Scuba Diving Solomon Islands
Incredibly beautiful, yet relatively undiscovered and unknown by divers, the Solomon Islands not only offers some outstanding top-side beauty, but great reefs, endemic species, and lots of wrecks to explore. It might be the perfect spot for your next dive holiday.
Solomon Islands DIVING
Far out into the southwestern edge of the Pacific Ocean, lies the incredible, yet relatively overlooked and unknown entity called the Solomon Islands.
This island nation is a good example of what a healthy reef should look like, and should be on every diver’s bucketlist.
Because of it’s remoteness, the environment has remained undisturbed by the masses, and is still a pristine underwater wonder.
Besides tons of amazing wreck dives, you can expect to see plenty of caverns, reefs, large sea fans, steep walls, soft corals, muck and much more. This truly is an uncrowded, diver’s paradise. You just need to go see it for yourself.
In this guide we will show you where exactly to dive in the Solomon Islands, how to get there, what to see and more.
where to dive in Solomon Islands
Expect lots of shallow caverns and swim throughs here, with nice light shafts shooting in from above. The Russell Islands lie between Honiara and Western Province.
These islands are also near Honiara, and have lots of good dive sites, including Twin Tunnels, which is a seamount with two big lava tubes. You can enter the tubes and descend into a cave on a reef wall at about 36m deep. There are also plenty of fish and corals around of course.
This is a good drift dive for more advanced divers, where you can see some pelagic in the current. Be sure to bring a reef hook to hold on to the rock wall. You will be in heaven as up to a dozen mantas can be here at once, dancing in the currents.
Located in the Western Province, about a 90 minute flight from Honiara, the dive sites here offer plenty of healthy reefs, wrecks, and diverse marine life. You will also like the island life here, with plenty to do and see, including checking out the island where John F. Kennedy was shipwrecked during the war.
Located New Georgia Island, Marovo Lagoon is the world’s biggest saltwater lagoon. Nearby is Uepi Island, with lots of reef sharks, big schools of friendly spadefish, barracuda, and a beautiful reef covered in hard and soft corals.
This site is good for the wide angle lens, as it’s full of the big guys, such as bumphead parrotfish, nepoleon wrasse, barracuda, tuna, reef sharks and big schools of jacks. It’s a popular stop for liveaboards. Be sure to check out Barracuda Point, one of the island’s sites.
Munda is a more remote location, located on the west side of New Georgia, about an hour flight from the capital of Honiara. There are a lot of undisturbed dive sites here, that offer everything from countless shark sitings to pygmy seahorses and other macro critters. Don’t miss this one.
BEST TIME FOR DIVING
From December to March there’s an interval of calm weather broken by storms. Good for diving. June to September has mild weather but rough waters so well for hiking but not for diving. April to May and October to November is not bad at all because it’s dry time.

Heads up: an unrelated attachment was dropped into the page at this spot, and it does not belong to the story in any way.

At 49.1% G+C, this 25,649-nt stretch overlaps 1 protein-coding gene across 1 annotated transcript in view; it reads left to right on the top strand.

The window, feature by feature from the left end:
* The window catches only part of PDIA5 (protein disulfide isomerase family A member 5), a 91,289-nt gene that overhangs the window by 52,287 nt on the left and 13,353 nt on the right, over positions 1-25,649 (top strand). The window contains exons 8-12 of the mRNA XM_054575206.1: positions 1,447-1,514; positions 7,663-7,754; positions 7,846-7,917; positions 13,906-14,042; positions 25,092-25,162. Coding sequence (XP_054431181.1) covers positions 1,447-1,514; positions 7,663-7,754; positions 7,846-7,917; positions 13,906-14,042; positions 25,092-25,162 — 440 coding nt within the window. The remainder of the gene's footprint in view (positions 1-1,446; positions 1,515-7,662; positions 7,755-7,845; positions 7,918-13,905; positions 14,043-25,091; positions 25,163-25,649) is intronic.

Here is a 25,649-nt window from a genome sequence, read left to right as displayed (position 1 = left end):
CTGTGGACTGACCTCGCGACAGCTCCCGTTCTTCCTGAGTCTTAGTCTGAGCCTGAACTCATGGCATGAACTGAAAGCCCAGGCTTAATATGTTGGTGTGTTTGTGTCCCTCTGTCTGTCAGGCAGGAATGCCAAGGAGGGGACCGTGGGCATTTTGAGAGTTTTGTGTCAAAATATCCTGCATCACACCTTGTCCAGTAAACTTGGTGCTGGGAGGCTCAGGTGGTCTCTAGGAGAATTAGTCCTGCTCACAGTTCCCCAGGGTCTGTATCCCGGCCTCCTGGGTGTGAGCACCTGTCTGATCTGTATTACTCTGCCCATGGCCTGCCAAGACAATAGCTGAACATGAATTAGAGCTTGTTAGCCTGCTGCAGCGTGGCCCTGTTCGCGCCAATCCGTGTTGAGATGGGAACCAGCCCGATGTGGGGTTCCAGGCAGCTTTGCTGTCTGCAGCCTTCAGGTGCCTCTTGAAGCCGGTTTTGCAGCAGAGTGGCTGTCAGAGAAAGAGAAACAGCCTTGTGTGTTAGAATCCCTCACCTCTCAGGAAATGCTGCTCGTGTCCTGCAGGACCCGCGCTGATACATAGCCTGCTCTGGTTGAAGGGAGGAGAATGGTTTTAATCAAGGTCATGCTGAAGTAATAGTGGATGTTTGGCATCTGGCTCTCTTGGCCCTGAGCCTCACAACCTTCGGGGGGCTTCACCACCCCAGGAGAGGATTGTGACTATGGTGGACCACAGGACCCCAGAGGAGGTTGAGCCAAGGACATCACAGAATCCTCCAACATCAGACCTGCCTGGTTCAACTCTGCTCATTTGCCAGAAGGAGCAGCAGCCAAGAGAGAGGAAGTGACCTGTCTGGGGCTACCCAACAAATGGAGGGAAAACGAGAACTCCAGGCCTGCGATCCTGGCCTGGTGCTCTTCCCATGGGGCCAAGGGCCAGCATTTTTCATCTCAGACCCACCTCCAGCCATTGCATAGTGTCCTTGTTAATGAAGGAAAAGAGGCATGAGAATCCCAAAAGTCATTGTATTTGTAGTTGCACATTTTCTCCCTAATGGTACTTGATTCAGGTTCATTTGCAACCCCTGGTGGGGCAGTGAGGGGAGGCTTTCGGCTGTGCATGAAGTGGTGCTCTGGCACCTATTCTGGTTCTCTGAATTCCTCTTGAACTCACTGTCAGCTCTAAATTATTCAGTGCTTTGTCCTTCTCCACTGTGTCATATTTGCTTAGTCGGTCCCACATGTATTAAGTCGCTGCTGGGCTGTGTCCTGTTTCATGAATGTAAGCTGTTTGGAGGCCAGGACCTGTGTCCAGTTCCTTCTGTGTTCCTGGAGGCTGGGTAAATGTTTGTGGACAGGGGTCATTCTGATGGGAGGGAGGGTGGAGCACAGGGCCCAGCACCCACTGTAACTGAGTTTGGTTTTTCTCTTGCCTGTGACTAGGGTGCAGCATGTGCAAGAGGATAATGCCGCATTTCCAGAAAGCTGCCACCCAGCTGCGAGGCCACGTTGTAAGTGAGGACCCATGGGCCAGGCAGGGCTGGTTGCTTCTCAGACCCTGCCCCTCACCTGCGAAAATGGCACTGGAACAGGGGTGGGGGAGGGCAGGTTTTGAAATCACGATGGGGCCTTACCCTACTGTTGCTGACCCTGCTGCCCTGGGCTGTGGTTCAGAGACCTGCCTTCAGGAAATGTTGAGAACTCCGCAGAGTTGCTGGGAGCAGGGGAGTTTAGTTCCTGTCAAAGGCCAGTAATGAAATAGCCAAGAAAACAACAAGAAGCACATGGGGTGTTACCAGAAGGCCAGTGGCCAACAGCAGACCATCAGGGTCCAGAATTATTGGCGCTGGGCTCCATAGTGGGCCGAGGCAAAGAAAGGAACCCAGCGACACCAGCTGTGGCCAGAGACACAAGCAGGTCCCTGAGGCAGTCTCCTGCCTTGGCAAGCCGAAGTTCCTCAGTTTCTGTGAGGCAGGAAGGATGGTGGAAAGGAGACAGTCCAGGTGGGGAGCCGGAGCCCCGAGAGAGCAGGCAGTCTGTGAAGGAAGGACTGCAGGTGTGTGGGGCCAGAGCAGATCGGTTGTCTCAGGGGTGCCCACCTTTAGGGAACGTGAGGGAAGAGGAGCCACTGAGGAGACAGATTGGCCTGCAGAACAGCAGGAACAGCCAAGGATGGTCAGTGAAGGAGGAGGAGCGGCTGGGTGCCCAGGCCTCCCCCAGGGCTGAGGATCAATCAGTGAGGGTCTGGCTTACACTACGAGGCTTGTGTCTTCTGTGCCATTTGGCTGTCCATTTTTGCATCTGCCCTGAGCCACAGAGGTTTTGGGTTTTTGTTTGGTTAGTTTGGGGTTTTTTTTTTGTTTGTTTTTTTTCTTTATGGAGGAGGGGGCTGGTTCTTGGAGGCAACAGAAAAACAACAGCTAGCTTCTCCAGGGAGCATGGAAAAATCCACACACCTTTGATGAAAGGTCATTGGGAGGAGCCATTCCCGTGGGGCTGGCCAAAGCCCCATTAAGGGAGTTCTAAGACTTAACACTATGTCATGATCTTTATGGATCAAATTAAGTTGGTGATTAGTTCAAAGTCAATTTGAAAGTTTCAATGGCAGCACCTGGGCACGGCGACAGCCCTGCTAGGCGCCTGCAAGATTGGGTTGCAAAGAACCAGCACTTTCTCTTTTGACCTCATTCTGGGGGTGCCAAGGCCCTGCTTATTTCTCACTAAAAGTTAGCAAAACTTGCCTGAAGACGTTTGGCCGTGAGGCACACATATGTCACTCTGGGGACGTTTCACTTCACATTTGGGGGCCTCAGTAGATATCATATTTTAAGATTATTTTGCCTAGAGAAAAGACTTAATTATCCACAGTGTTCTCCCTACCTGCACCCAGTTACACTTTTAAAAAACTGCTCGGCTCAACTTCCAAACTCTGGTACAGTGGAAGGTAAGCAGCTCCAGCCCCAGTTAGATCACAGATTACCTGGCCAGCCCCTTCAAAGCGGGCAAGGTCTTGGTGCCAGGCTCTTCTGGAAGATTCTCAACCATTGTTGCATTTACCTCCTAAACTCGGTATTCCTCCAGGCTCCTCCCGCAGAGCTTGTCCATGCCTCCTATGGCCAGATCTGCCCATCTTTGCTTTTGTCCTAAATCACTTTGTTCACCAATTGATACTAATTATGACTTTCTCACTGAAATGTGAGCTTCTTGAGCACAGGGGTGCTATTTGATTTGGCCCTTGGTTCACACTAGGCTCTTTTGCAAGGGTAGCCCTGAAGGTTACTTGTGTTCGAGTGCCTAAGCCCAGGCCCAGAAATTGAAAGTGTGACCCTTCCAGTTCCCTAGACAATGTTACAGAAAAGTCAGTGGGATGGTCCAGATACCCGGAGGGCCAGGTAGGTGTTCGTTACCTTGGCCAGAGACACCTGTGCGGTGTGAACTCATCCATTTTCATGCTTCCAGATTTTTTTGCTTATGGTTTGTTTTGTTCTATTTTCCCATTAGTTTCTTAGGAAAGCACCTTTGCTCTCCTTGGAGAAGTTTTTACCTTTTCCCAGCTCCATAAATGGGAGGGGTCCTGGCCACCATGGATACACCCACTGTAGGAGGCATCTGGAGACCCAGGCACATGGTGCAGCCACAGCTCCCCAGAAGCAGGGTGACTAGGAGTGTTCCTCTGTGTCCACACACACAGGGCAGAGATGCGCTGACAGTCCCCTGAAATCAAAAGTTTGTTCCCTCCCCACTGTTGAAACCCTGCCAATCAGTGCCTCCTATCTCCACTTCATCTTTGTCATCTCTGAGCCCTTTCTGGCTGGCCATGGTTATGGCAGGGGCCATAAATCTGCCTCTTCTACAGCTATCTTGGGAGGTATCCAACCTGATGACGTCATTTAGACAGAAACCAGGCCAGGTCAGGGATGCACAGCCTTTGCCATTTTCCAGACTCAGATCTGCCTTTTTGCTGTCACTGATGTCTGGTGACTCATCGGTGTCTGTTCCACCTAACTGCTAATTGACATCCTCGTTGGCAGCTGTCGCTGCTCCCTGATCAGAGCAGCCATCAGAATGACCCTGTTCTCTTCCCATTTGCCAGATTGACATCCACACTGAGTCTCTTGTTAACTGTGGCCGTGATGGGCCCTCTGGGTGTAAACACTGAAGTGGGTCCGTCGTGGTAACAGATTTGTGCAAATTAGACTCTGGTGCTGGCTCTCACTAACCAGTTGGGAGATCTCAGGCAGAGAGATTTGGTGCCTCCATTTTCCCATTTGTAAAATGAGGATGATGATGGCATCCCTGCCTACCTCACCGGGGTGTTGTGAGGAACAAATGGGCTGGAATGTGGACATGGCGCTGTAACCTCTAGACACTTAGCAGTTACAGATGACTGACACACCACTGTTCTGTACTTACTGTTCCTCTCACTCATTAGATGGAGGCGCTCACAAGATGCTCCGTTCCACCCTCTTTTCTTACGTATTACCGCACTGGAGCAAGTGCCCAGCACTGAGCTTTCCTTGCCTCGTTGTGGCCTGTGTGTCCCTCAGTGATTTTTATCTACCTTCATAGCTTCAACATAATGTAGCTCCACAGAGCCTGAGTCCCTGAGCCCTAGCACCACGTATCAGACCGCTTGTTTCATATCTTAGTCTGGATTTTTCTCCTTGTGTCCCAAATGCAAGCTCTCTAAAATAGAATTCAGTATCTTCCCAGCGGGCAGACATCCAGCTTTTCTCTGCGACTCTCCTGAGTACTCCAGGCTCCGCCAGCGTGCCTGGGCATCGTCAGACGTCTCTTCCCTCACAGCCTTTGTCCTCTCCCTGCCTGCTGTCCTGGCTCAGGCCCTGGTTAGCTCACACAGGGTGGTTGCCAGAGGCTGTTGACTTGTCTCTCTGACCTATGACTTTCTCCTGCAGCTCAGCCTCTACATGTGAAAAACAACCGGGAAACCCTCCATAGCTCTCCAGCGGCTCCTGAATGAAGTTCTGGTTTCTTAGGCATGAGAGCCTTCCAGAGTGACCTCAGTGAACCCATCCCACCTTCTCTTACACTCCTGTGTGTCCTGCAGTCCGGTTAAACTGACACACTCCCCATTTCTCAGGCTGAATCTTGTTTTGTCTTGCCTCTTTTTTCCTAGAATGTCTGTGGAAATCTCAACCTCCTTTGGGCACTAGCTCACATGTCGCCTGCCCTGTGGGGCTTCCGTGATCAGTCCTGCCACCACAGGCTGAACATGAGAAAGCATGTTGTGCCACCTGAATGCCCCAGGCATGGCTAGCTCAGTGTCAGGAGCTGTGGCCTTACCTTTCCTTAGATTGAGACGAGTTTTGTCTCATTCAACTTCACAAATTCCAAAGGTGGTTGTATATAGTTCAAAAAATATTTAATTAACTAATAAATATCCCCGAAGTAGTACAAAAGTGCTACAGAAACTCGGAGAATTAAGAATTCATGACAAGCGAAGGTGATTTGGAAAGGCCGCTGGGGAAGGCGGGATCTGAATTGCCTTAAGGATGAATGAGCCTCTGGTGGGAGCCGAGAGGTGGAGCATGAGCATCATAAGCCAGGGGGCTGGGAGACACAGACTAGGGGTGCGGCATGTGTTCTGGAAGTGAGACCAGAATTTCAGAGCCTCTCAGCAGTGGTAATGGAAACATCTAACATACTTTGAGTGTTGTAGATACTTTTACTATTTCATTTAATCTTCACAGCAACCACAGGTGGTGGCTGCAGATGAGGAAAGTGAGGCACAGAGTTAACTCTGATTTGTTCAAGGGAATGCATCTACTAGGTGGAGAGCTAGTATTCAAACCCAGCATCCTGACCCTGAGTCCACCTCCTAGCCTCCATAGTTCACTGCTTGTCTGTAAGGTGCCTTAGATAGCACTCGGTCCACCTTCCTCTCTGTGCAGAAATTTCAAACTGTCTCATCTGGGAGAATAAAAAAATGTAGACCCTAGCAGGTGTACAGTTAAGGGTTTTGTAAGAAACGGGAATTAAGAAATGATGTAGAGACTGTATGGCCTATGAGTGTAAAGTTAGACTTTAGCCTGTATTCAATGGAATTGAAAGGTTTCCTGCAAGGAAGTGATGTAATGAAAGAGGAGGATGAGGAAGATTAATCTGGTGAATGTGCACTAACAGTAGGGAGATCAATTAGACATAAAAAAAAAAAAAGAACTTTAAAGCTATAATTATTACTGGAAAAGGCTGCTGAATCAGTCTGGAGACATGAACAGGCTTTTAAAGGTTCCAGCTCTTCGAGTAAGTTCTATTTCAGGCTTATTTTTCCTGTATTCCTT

All flights coming in, will arrive at Henderson International Airport, which is 11km east of Honiara. Flying in is stress-free from Australia, Fiji, Papua New Guinea and Vanuatu with direct flights. From US or Europe, you’re going to have one long trek.
Coming from anyplace, the easiest option is to travel to Brisbane, Sydney, Nadi, Vila or Port Moresby and connect with flights to Honiara.
What to see
The diving in Solomon Islands is possibly as good as the world class sites of Philippines or Indonesia, but have far fewer crowds. There are still plenty of dive operators and liveaboards and SCUBA infrastructure in the country, just less tourism impact on the reefs and critters. Here are some to expect.
- Lots of nudibranch species. Got to give these pretty slugs a mention of course.
- Octopus species. Get luck and you might see quite a few kinds.
- Manta rays. One of the best things we ever get to dive with.
- Frogfish species. Cutest critters, or ugliest? Another underwater photographer’s favorite.
- Black, grey and white tip reef sharks. Lots of chances and places to see these guys.
- Hammerheads. They have been known to frequent Munda, among other sites.
Solomon Islands are pretty large in area, with lots to see and experience, and this is one reason we prefer to travel the country as opposed to just doing a liveaboard. Here are just a few of them.
- Various watersports. Trysurfing, sailing, deep sea fishing and sea kayaking that are on offer.
- Cultural sites. Head out to more remote locations to ancient cultures, including the headhunters.
- Hiking. The country is covered in unexplored rainforest, waiting for you to take a hike.
- WW2 history. If you are in to history, there area lots of WW2 museums where you can get a glimpse of Solomon Island’s role in the war.
The Solomon Islands are located South Pacific archipelago and occupy a strategic location on sea routes between the Coral Sea, Solomon Sea, and South Pacific Ocean.
The total area is 28,450 sq km and 5,310km coastline, and the population is estimated 494,786. The remote islands and atolls offer a great chance to explore reefs that are not frequented by large crowds of tourists.
Capital city of Solomon Islands: Honiara
Visa requirements for Solomon Islands: No visa required for US nationals but you need to have a return ticket and a passport.
Currency of Solomon Islands: The currency of Solomon Islands is Solomon Islands Dollar (SBD)
Official Language of Solomon Islands: The official language of Solomon Islands is English.
UNESCO World Heritage sites in Solomon Islands
There is 1 UNESCO World Heritage Site in Solomon Islands.